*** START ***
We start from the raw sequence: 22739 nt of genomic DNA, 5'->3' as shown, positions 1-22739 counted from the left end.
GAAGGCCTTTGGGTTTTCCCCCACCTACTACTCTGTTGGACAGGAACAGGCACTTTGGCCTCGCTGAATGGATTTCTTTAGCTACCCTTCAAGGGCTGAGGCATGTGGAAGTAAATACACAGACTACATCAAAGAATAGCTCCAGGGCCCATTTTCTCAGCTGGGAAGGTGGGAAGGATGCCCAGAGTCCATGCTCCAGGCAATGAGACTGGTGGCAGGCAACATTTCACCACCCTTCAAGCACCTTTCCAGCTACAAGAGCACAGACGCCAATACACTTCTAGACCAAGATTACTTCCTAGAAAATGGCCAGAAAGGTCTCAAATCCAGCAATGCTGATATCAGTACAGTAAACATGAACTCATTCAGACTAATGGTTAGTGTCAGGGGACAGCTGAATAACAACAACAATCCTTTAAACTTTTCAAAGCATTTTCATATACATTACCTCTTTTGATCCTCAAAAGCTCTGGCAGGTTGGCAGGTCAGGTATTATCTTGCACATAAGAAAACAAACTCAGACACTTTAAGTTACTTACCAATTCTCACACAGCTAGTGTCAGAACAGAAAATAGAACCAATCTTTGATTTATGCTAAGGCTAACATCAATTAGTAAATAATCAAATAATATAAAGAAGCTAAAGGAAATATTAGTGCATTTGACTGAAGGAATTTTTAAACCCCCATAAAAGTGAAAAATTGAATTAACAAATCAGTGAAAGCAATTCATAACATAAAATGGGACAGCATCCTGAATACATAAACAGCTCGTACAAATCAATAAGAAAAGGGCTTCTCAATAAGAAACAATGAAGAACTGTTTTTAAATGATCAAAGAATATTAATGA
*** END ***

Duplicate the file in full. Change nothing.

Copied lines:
We start from the raw sequence: 22739 nt of genomic DNA, 5'->3' as shown, positions 1-22739 counted from the left end.
GAAGGCCTTTGGGTTTTCCCCCACCTACTACTCTGTTGGACAGGAACAGGCACTTTGGCCTCGCTGAATGGATTTCTTTAGCTACCCTTCAAGGGCTGAGGCATGTGGAAGTAAATACACAGACTACATCAAAGAATAGCTCCAGGGCCCATTTTCTCAGCTGGGAAGGTGGGAAGGATGCCCAGAGTCCATGCTCCAGGCAATGAGACTGGTGGCAGGCAACATTTCACCACCCTTCAAGCACCTTTCCAGCTACAAGAGCACAGACGCCAATACACTTCTAGACCAAGATTACTTCCTAGAAAATGGCCAGAAAGGTCTCAAATCCAGCAATGCTGATATCAGTACAGTAAACATGAACTCATTCAGACTAATGGTTAGTGTCAGGGGACAGCTGAATAACAACAACAATCCTTTAAACTTTTCAAAGCATTTTCATATACATTACCTCTTTTGATCCTCAAAAGCTCTGGCAGGTTGGCAGGTCAGGTATTATCTTGCACATAAGAAAACAAACTCAGACACTTTAAGTTACTTACCAATTCTCACACAGCTAGTGTCAGAACAGAAAATAGAACCAATCTTTGATTTATGCTAAGGCTAACATCAATTAGTAAATAATCAAATAATATAAAGAAGCTAAAGGAAATATTAGTGCATTTGACTGAAGGAATTTTTAAACCCCCATAAAAGTGAAAAATTGAATTAACAAATCAGTGAAAGCAATTCATAACATAAAATGGGACAGCATCCTGAATACATAAACAGCTCGTACAAATCAATAAGAAAAGGGCTTCTCAATAAGAAACAATGAAGAACTGTTTTTAAATGATCAAAGAATATTAATGA